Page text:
Tuesday, May 18, 2010

Creating the Illusion of Distance

Even when one is talking about mixing to stereo (as opposed to 5.1), a song's mix can be very three dimensional.  Perhaps not literally, but in the same sense that a painter can simulate the way an image diffuses the further it is away from the viewer, it is not terribly difficult to simulate the characteristics of a sound that is far from the listener.  This can be brilliant at setting a mood and creating a real sense of depth.  Here's two easy steps that when used together can really give them a sense of three dimensional space.

1.  The first thing to remember is that, with all other things equal, a low frequency wave will travel further than a high frequency wave.  If you've ever approached an outdoor venue while a band was playing, no doubt the first thing you were probably able to hear is the rumble of the kick drum.  So distant sounds aren't very bright (in terms of tonal balance, not intelligence).  Use a lowpass filter or roll off the higher frequencies with your favorite EQ to simulate this.  The further the sound is intended to be from the listener, the more high end you should roll off.

2.  If you are standing far away from a sound source in a reverberant environment, there comes a point where you will be hearing more of the actual reverb than the original signal itself.  Thus, if you want to create the illusion of distance, you'll also want to play with the wet/dry mix on your reverb of choice.  The 'wetter' the signal, the farther away the sound will appear to be.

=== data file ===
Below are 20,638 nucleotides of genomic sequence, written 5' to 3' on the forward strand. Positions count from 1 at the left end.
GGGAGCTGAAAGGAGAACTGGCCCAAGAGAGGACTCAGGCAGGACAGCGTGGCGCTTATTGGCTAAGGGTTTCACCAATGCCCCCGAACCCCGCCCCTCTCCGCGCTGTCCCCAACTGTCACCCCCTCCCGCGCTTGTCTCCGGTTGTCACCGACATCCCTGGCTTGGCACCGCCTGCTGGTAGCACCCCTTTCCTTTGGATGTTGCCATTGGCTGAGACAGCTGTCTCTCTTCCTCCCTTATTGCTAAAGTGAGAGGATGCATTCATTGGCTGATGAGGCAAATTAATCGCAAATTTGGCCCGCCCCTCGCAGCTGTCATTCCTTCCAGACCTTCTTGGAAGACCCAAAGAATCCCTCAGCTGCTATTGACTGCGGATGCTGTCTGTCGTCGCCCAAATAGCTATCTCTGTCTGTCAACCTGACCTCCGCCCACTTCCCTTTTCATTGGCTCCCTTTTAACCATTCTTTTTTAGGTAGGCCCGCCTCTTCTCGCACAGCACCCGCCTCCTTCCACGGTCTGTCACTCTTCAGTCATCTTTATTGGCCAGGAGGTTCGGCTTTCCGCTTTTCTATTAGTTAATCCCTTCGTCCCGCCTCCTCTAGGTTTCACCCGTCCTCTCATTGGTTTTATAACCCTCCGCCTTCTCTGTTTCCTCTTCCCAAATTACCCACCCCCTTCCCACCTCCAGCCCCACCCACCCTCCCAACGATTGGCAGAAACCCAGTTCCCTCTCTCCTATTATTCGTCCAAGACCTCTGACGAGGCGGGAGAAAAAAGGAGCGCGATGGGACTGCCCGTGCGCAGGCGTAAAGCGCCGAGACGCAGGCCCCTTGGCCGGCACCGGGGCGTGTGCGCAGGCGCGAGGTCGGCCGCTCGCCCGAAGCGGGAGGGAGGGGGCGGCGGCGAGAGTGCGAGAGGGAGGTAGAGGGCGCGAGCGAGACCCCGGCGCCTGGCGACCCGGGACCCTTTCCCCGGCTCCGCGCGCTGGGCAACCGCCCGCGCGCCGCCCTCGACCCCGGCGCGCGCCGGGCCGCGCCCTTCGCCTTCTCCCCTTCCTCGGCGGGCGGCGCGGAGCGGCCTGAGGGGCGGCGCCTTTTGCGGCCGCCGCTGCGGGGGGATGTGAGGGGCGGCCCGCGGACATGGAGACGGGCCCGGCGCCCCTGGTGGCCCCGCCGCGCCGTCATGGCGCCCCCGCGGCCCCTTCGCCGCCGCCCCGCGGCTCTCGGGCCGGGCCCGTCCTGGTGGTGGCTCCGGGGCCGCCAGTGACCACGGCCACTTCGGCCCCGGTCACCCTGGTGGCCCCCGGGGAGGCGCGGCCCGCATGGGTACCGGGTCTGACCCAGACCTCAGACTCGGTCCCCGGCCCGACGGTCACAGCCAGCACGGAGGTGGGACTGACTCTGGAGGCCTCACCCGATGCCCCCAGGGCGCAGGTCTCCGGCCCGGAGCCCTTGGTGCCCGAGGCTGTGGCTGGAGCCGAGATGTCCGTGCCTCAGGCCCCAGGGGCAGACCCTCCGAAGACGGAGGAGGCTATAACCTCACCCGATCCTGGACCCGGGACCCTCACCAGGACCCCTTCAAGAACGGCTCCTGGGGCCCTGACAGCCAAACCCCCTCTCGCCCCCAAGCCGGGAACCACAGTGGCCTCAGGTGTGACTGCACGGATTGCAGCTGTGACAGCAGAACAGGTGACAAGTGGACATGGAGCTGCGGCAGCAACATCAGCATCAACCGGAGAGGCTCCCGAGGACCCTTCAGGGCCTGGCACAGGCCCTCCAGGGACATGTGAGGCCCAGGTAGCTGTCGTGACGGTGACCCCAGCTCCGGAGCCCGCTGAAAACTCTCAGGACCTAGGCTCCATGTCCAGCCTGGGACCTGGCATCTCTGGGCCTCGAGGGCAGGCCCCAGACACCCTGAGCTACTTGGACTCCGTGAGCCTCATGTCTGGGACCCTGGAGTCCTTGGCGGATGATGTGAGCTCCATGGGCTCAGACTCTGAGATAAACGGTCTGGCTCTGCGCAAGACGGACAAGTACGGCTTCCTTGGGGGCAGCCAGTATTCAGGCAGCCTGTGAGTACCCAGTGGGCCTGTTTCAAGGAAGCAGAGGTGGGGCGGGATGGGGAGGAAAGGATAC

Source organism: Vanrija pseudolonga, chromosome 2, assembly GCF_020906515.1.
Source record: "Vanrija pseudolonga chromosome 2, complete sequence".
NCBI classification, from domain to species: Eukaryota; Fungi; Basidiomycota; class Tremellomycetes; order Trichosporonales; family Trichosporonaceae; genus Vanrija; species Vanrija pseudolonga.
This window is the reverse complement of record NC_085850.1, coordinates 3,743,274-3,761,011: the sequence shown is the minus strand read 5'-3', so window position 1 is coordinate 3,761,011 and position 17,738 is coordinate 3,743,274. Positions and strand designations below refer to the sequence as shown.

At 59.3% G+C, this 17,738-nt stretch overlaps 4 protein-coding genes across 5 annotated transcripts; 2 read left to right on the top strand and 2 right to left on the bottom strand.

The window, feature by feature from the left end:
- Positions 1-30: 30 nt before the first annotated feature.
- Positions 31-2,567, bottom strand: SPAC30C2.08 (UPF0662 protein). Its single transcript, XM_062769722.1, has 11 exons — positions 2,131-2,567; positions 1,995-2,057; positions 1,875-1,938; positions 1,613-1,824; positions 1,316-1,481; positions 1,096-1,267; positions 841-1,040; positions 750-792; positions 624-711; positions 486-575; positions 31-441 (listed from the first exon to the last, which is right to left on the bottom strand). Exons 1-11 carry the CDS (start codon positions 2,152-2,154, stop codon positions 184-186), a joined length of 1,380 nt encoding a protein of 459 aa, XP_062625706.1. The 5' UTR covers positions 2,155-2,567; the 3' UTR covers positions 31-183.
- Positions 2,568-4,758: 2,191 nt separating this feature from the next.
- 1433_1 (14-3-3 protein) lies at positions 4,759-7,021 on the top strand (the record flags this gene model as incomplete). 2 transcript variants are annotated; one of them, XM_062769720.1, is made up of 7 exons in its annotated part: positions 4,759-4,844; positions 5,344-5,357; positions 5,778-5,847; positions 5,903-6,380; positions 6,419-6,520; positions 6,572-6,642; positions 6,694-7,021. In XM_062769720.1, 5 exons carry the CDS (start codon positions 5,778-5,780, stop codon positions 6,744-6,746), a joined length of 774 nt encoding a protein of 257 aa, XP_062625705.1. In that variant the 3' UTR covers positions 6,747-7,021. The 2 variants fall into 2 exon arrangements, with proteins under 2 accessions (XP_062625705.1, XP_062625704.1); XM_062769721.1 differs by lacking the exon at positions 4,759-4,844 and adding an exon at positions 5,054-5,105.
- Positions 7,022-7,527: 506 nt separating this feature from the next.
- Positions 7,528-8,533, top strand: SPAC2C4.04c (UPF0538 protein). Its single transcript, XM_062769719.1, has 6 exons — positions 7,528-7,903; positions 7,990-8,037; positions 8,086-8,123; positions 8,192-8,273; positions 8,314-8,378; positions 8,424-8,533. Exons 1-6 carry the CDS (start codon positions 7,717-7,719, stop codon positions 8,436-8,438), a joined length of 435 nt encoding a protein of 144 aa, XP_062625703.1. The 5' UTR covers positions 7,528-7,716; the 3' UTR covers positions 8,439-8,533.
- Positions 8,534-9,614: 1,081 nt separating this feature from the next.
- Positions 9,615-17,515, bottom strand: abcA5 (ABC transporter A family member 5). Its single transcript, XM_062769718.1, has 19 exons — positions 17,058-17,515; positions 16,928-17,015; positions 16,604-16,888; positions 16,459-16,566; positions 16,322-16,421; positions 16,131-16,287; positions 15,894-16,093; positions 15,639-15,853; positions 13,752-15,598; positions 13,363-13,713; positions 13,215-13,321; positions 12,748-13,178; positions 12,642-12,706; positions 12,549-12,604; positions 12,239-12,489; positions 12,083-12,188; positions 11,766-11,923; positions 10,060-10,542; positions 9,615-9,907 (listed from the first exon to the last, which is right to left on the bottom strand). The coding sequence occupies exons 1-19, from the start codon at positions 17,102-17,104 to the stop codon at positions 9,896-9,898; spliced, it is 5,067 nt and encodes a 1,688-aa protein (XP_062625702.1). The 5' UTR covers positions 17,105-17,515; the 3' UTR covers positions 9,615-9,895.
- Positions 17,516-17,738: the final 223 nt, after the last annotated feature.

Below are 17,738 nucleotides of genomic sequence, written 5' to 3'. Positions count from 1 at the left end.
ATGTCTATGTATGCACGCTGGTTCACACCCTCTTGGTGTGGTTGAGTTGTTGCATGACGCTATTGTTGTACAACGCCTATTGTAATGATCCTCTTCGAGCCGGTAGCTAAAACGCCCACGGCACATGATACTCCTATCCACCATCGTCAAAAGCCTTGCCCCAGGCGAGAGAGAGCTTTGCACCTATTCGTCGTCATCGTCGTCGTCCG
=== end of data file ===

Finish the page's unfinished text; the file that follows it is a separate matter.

For best results, you'll want to utilize both of these techniques simultaneously and in the correct balance.  Nothing too difficult to figure out with a little messing around.  What about you?  Any favorite techniques for putting a sound "far away" from the listener?


Anonymous said...

If I'm trying to place a mono sound far away from the listener with reverb, sometimes I'll find that the dry signal sticks out too much when a reasonable amount of reverb is applied. In these cases, instead of cranking the reverb up to ridiculous levels, I usually find that applying a bit of stereo chorus to the sound (pre-reverb) really does the trick. Using lots of chorus (while keeping the stereo width in check, possibly with another plugin, or the chorus plugin if it has the option) can put a sound at very extreme distances unattainable with just reverb.

mangadrive said...

Using perspective is one way. If everything is even and pretty close you don't have to try to hard to make something sound further way or vice versa. Sounds like 'duh common sense', but I play the high/low game a lot since I'm not too keen on reverb saturation.